I thought the idea of the Siren was okay (making a big song-and-dance about casting Lily Cole, and having her not speaking a line was hilarious!), but why didn’t The Doctor spot what she was, sooner? After about 10 minutes, it seemed obvious to me that she was taking away the sick and injured for treatment, especially after Toby was coughing.  The Doctor’s comment of ‘she’s a hunter, waiting for her prey’ – would a cut to the arm REALLY maim someone so much that they’ll be weak and unable to get away?  It just seems so out of character for The Doctor – and then there’s the fact that he leaves the TARDIS when it’s taken.  Would he actually do that? I’ve always had the feeling that The Doctor is willing to die along with his ship, why would he leave when he knows it’s being taken? Surely he’ll want to know where it was going?  Then again, why didn’t the Siren spot that a cut to the arm wasn’t really serious? She’d bankrupt the NHS!

I really like Hugh Bonneville, but it was a shame he was giving a donkey of a script to work with.  I like how his character was actually a real Pirate, who had vanished without trace in the 19th Century.  If more empathises would have been put on his character (we had a vague ‘why did you become a Pirate’ plot) instead of scenes that didn’t make any sense, then this episode would have been much better.  The end scene with Avery and his Crew (notice that Toby had the pipe in his neck, so at least some continuity was going on) just smacked of Blakes 7 – Pirates In Space.  I can just about understand how Avery can steer the ship (note ‘just about’) and it tallies with his real-life disappearance. 

That end though. I’m no Quincy (ME), but I can say that he would have been needed in his capacity as a pathologist if Amy had used the CPR technique that she used on Rory in real life.  I just hope any Children watching don’t take that on-board and listen to their teachers instead!  I know it’s only fiction, but if you don’t believe people pick things up off the telly, especially with it’s availability these days, then I’m afraid you’re wrong.  I really don’t understand why that scene was done so badly, there’s just no excuse and it’s very poor from director Jeremy Webb.  Doctor Who is big on teaching things to people (be it history, politics or how to behave properly!) so it’s a mystery why anyone didn’t demand this scene to be reshot.  For a while I thought that Rory had actually died, but when he miraculously survived, we all saw that Amy had given up, which is what Rory thought she’ll never do. Is that a plot-point that will crop up in the future? I’m not holding my breath.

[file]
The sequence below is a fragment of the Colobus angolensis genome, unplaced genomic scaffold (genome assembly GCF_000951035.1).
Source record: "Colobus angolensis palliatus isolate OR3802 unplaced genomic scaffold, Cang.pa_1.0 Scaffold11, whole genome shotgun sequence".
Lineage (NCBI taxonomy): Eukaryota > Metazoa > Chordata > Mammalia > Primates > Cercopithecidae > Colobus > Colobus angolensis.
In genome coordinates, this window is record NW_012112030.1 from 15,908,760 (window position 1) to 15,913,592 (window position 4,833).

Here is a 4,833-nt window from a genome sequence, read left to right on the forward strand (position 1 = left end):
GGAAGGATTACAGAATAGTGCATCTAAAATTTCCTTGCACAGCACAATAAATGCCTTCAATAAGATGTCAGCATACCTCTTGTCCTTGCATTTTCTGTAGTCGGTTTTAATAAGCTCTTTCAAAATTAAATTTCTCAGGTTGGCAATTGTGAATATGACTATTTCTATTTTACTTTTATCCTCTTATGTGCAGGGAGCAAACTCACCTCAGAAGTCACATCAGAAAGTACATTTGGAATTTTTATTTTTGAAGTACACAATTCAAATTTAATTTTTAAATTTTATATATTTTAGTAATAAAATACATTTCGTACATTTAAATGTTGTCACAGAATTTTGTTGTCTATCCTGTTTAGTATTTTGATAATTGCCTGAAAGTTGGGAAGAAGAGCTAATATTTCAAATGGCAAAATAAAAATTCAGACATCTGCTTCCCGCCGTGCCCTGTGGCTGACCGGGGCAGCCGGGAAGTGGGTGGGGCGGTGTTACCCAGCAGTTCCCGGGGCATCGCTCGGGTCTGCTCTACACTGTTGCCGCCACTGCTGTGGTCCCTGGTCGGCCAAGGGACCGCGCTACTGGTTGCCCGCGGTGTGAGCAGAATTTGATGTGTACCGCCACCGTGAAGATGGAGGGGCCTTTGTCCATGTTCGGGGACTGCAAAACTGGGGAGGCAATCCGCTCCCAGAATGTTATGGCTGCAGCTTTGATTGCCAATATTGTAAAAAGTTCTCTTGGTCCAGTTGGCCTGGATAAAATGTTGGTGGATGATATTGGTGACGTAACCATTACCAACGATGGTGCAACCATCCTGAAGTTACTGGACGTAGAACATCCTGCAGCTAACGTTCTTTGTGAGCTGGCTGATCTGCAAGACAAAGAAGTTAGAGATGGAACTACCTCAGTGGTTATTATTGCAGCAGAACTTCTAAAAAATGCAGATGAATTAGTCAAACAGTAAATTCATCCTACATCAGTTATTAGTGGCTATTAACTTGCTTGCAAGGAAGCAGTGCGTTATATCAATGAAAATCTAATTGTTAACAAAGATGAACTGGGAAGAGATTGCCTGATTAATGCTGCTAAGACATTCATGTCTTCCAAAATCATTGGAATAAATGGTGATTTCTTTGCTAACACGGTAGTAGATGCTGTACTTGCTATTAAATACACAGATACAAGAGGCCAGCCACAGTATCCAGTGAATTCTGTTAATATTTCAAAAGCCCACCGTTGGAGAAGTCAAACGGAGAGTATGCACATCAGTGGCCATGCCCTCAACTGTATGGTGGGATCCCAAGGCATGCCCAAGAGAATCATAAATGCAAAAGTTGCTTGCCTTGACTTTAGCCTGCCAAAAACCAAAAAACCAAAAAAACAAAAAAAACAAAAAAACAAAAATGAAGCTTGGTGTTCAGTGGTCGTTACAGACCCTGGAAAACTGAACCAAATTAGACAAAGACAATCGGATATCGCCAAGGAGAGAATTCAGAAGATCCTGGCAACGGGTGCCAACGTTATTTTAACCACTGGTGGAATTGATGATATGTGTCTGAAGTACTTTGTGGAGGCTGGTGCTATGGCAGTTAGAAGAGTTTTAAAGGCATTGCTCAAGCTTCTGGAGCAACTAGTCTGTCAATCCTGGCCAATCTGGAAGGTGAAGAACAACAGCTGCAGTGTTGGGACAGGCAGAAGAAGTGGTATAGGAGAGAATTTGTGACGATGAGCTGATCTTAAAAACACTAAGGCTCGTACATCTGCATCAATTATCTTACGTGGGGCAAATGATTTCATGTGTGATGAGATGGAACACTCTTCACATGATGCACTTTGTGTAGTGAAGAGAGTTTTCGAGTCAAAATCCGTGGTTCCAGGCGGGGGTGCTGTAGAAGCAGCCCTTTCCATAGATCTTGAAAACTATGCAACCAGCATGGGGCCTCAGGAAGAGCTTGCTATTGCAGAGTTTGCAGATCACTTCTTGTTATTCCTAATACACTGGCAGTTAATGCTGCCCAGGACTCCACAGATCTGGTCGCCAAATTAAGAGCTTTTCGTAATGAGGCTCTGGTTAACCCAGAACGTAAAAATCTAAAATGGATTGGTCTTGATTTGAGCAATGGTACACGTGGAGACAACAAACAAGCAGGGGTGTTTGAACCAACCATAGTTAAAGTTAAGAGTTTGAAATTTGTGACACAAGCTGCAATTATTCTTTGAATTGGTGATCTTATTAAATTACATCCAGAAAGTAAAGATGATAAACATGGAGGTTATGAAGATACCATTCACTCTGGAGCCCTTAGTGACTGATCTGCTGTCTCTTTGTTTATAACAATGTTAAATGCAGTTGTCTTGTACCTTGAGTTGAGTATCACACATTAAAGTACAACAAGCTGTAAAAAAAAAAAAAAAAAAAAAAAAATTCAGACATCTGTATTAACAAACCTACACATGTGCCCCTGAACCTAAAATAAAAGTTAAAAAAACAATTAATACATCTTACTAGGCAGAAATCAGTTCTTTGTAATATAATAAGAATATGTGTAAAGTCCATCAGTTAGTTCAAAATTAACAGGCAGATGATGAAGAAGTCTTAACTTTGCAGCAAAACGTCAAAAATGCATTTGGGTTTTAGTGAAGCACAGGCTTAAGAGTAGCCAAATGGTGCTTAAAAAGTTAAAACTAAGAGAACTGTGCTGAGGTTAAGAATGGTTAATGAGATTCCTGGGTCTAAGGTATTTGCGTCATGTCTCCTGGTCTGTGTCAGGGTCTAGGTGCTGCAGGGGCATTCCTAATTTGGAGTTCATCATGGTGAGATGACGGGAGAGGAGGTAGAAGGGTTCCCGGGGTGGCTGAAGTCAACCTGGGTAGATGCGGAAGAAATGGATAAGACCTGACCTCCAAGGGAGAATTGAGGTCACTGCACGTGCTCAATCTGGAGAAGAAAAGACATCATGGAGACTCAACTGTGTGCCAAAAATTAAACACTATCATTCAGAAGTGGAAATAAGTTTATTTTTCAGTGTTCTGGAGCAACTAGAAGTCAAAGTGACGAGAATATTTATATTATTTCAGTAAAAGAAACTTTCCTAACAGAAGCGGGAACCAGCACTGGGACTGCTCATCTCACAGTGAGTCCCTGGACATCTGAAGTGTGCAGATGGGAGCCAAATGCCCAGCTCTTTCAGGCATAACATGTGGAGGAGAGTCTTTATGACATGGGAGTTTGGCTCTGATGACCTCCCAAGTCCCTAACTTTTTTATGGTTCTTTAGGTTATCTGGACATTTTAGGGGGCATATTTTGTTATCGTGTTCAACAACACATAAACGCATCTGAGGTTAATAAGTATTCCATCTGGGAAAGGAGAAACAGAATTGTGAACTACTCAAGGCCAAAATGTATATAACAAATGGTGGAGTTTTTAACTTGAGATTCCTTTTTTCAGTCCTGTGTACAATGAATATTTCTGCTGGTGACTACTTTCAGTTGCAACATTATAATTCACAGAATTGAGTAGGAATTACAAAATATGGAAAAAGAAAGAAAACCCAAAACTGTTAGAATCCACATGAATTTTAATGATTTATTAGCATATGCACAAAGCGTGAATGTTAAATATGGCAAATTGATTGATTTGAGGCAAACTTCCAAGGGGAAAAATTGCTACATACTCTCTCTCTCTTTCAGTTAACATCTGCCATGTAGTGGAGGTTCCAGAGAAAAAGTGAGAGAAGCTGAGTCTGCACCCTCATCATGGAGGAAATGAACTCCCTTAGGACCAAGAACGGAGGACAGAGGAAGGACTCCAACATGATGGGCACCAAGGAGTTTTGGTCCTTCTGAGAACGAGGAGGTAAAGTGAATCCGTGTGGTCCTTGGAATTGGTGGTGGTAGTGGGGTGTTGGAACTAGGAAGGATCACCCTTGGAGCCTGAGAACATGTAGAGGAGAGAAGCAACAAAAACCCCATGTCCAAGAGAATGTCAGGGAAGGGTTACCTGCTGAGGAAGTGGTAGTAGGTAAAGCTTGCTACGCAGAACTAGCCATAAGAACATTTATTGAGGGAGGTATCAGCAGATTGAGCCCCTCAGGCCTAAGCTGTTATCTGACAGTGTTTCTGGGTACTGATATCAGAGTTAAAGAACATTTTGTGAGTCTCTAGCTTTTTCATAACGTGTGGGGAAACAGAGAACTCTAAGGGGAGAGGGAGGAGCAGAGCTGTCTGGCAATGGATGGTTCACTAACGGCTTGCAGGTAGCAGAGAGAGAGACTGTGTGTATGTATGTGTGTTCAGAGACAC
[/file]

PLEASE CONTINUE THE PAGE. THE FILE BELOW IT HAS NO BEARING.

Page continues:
As I said above, I really want to like The Curse of The Black Spot. It has everything – Pirates. Beards. Space. Pirates in Space! But sadly it didn’t just stick, because it was put together using some bad glue. Poundshop glue.

What We Think Now: It’ll be a long time before I watch that again!